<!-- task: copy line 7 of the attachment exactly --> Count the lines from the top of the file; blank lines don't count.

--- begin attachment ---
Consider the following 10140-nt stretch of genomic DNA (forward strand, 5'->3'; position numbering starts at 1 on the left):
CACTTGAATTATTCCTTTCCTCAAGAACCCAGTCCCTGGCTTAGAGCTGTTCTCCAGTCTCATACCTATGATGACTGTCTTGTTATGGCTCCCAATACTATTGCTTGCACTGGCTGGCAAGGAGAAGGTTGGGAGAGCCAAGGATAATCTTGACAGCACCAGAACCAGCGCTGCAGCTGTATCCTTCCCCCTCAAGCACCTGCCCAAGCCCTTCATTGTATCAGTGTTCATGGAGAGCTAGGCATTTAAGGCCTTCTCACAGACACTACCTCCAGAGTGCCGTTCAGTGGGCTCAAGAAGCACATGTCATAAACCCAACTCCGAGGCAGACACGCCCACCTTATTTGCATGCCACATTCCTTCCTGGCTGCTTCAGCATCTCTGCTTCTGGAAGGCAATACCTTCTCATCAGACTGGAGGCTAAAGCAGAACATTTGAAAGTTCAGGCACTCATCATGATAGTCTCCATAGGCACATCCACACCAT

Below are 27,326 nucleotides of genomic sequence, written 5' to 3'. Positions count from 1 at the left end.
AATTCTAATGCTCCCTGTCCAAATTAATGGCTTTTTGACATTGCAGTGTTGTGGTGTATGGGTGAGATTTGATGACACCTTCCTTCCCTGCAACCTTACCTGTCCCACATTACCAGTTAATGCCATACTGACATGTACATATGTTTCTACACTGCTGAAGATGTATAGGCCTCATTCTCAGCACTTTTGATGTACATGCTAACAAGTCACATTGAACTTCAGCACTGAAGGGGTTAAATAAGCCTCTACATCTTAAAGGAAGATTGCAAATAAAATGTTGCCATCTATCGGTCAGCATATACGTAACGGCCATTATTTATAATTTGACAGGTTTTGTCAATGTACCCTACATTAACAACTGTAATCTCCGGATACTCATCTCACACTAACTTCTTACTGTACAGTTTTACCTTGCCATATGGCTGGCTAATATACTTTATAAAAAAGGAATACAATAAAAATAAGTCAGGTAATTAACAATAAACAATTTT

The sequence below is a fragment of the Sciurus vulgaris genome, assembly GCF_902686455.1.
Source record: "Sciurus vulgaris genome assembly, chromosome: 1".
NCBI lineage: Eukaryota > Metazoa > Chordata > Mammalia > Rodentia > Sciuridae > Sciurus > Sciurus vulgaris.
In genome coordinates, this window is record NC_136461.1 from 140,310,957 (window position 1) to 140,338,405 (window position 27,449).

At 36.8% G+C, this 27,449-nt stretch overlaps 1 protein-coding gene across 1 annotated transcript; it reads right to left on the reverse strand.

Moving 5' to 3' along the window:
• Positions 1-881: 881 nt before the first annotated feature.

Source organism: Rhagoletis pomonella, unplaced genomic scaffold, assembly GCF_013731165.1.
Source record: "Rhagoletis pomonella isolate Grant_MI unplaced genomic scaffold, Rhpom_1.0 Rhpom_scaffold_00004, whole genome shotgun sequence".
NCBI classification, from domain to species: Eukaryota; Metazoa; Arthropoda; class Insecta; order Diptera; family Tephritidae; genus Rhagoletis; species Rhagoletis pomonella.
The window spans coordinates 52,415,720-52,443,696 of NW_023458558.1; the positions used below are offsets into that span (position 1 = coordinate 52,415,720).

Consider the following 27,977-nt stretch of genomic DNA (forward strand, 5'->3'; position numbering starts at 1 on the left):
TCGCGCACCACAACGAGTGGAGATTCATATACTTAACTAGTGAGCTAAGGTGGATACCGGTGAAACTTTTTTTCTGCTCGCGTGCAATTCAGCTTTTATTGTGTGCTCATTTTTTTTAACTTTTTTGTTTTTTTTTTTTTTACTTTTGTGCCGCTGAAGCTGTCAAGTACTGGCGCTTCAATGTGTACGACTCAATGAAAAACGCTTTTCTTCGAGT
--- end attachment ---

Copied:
NCBI lineage: Eukaryota > Metazoa > Chordata > Mammalia > Rodentia > Sciuridae > Sciurus > Sciurus vulgaris.